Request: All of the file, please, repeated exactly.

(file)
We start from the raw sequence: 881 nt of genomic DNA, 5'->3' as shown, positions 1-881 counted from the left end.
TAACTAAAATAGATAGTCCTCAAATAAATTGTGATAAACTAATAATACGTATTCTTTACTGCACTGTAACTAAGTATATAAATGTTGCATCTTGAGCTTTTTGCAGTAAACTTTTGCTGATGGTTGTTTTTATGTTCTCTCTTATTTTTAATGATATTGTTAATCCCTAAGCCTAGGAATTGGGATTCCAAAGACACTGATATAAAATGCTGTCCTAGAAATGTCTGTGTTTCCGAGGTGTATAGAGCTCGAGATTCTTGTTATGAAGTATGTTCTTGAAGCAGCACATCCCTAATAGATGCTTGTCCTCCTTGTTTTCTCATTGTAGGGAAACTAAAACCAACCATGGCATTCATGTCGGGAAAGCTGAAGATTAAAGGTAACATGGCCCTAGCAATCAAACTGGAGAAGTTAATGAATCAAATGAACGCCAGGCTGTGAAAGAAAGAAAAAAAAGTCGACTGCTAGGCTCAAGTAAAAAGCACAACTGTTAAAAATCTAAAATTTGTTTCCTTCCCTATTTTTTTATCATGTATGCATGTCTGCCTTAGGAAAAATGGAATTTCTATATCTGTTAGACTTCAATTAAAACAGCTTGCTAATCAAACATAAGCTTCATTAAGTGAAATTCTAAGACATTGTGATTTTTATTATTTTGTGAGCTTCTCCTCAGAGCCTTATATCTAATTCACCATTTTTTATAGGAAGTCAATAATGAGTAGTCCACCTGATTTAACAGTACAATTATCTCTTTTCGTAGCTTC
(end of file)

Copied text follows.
We start from the raw sequence: 881 nt of genomic DNA, 5'->3' as shown, positions 1-881 counted from the left end.
TAACTAAAATAGATAGTCCTCAAATAAATTGTGATAAACTAATAATACGTATTCTTTACTGCACTGTAACTAAGTATATAAATGTTGCATCTTGAGCTTTTTGCAGTAAACTTTTGCTGATGGTTGTTTTTATGTTCTCTCTTATTTTTAATGATATTGTTAATCCCTAAGCCTAGGAATTGGGATTCCAAAGACACTGATATAAAATGCTGTCCTAGAAATGTCTGTGTTTCCGAGGTGTATAGAGCTCGAGATTCTTGTTATGAAGTATGTTCTTGAAGCAGCACATCCCTAATAGATGCTTGTCCTCCTTGTTTTCTCATTGTAGGGAAACTAAAACCAACCATGGCATTCATGTCGGGAAAGCTGAAGATTAAAGGTAACATGGCCCTAGCAATCAAACTGGAGAAGTTAATGAATCAAATGAACGCCAGGCTGTGAAAGAAAGAAAAAAAAGTCGACTGCTAGGCTCAAGTAAAAAGCACAACTGTTAAAAATCTAAAATTTGTTTCCTTCCCTATTTTTTTATCATGTATGCATGTCTGCCTTAGGAAAAATGGAATTTCTATATCTGTTAGACTTCAATTAAAACAGCTTGCTAATCAAACATAAGCTTCATTAAGTGAAATTCTAAGACATTGTGATTTTTATTATTTTGTGAGCTTCTCCTCAGAGCCTTATATCTAATTCACCATTTTTTATAGGAAGTCAATAATGAGTAGTCCACCTGATTTAACAGTACAATTATCTCTTTTCGTAGCTTC